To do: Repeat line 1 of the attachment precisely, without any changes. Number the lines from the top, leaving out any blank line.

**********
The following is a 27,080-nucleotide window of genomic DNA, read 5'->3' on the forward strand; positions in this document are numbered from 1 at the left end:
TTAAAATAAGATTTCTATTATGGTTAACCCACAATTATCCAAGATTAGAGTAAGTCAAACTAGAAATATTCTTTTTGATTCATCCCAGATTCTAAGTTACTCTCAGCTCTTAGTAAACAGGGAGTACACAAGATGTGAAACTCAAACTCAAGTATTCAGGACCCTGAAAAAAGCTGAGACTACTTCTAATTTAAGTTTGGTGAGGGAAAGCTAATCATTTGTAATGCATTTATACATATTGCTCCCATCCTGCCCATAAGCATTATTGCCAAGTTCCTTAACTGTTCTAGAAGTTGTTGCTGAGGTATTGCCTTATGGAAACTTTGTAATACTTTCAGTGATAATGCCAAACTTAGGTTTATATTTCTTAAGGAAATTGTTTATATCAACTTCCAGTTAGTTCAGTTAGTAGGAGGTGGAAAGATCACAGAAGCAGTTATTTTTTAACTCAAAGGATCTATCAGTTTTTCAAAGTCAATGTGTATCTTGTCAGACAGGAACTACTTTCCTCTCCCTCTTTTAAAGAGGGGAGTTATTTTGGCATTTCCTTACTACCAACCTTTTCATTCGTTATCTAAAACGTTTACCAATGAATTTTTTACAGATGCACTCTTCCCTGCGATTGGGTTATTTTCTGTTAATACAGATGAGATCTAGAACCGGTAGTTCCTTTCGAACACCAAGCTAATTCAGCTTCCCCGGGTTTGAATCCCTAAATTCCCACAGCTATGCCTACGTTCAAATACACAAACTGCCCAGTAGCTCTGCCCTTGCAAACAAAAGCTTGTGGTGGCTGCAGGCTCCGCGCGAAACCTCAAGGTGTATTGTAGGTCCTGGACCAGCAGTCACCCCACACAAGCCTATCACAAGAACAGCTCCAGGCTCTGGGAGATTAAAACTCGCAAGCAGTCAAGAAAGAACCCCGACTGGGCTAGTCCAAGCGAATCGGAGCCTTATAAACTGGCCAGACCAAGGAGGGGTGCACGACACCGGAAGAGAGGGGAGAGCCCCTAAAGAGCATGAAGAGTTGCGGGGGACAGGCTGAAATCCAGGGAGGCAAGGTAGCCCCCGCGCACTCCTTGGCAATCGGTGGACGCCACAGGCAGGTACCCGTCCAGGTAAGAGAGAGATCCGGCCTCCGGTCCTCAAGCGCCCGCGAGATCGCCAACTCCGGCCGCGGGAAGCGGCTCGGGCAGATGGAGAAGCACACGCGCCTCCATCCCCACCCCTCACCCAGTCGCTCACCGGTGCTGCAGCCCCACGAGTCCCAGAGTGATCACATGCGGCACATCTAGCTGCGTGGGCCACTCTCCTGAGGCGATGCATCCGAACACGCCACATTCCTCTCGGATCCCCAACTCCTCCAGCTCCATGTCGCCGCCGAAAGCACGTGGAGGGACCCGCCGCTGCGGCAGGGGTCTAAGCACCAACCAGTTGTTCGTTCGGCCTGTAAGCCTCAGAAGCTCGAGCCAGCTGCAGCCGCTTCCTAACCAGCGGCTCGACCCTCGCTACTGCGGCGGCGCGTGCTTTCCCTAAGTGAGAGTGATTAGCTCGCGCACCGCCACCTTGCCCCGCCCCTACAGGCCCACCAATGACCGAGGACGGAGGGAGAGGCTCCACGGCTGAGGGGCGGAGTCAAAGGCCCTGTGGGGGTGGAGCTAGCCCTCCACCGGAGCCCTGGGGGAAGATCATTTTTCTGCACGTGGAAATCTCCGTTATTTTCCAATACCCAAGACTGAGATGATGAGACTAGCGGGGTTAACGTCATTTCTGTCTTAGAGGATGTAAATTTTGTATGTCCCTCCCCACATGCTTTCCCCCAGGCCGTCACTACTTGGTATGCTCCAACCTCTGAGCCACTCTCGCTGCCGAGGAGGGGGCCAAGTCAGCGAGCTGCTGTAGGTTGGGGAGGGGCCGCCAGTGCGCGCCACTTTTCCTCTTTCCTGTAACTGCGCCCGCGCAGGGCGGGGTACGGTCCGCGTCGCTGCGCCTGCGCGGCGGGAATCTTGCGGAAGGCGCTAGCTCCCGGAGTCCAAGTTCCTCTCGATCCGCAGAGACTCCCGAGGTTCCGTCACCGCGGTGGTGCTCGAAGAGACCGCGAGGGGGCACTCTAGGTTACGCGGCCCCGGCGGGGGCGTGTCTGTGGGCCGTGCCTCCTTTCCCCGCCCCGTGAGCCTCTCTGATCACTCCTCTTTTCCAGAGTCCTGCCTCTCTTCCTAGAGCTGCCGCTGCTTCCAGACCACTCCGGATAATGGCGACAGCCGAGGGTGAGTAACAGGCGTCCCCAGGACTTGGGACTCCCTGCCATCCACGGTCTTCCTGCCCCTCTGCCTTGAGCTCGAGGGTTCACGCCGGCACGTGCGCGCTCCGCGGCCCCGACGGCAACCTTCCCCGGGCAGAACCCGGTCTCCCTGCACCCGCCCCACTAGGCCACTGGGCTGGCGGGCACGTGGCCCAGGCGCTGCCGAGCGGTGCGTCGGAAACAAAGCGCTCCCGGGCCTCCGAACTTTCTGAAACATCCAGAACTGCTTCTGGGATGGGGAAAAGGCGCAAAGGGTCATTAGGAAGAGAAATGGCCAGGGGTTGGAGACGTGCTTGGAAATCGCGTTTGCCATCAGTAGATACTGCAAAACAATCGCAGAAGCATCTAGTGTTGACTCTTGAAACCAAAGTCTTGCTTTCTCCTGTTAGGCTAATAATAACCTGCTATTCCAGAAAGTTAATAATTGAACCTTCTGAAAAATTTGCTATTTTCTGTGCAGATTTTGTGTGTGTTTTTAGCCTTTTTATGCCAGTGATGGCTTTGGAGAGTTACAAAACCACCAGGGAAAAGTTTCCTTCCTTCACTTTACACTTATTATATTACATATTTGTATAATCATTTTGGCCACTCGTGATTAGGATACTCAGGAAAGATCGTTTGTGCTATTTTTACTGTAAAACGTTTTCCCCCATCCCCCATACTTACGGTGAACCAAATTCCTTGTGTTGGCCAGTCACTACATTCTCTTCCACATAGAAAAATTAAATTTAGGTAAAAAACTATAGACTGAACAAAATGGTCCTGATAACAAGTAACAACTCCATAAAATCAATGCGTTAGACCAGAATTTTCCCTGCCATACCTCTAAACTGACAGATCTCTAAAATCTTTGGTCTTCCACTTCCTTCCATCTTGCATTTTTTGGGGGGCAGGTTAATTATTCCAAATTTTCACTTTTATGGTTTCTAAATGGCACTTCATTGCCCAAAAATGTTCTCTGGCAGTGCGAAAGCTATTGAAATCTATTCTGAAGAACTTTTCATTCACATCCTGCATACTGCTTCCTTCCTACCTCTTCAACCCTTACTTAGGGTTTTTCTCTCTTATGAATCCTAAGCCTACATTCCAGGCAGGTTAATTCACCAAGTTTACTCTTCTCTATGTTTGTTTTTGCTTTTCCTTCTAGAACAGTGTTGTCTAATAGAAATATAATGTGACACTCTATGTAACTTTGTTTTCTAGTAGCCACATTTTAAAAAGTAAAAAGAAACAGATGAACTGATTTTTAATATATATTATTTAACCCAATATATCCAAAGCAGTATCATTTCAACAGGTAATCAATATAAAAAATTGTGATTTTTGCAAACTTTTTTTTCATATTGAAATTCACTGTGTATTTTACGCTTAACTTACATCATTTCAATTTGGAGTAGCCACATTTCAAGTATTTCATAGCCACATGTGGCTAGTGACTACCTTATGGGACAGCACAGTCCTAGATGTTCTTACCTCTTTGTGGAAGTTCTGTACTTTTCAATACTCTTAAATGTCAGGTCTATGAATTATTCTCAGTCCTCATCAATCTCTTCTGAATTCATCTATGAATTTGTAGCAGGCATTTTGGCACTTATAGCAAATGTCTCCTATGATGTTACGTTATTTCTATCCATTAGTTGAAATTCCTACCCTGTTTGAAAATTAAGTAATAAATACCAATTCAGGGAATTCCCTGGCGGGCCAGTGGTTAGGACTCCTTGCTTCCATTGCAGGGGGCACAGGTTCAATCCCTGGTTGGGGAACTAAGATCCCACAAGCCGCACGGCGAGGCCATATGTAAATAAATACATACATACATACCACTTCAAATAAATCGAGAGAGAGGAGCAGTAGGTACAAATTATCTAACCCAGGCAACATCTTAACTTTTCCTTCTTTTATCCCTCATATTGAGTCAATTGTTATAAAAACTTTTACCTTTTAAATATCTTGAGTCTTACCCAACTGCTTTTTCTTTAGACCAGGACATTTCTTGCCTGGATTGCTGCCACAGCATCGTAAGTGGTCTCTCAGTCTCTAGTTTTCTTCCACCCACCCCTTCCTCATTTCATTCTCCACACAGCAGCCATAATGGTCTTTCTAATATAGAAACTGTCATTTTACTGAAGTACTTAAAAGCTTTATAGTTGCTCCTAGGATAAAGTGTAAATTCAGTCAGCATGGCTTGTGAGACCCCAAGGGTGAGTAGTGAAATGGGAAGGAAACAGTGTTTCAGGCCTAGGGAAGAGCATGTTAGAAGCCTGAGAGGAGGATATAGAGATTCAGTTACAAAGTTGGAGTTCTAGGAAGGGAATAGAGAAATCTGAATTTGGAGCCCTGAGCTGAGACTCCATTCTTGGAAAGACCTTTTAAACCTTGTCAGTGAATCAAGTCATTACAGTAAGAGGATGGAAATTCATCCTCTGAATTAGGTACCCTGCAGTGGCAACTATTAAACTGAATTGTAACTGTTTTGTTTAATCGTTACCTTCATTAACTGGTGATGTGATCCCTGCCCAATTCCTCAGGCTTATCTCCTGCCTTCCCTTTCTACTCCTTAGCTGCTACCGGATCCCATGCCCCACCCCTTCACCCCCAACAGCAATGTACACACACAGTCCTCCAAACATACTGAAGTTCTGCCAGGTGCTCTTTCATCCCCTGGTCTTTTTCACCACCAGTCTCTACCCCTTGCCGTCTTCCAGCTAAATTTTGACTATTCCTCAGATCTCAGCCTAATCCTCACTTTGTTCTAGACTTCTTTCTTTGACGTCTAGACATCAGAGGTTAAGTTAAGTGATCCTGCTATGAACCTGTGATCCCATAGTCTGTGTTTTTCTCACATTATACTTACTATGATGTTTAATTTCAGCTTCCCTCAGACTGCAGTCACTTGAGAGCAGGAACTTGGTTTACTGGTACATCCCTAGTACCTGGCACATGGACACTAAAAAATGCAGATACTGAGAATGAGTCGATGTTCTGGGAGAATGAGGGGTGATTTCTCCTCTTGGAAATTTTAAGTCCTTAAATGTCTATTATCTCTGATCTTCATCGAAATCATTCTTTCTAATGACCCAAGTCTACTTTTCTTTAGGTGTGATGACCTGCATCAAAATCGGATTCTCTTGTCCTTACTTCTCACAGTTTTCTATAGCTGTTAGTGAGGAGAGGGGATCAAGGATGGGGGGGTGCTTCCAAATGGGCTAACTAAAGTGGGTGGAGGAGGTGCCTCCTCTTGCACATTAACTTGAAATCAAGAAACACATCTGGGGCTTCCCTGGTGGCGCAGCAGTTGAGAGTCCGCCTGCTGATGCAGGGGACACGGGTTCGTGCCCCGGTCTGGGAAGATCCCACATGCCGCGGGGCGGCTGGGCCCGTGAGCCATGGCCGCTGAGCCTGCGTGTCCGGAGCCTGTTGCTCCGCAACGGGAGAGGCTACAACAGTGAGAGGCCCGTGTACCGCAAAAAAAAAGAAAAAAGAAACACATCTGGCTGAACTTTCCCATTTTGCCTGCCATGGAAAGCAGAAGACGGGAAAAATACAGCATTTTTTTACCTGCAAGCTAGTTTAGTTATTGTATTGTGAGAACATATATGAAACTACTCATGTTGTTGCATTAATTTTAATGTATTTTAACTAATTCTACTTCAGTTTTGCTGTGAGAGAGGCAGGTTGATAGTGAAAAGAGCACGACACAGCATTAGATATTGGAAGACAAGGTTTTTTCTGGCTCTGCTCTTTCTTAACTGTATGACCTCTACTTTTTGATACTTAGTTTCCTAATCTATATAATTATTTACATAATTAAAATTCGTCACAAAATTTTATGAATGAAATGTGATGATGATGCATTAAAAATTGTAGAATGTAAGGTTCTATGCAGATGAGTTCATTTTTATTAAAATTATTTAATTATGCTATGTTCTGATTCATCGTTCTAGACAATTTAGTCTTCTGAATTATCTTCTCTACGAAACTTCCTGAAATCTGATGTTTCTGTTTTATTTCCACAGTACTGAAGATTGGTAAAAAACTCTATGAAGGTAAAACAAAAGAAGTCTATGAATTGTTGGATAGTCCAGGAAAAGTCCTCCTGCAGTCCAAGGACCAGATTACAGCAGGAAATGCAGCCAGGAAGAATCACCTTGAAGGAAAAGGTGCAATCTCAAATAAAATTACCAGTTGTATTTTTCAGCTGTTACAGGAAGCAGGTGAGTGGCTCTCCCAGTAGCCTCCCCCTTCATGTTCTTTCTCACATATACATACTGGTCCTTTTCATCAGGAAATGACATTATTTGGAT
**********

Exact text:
The following is a 27,080-nucleotide window of genomic DNA, read 5'->3' on the forward strand; positions in this document are numbered from 1 at the left end: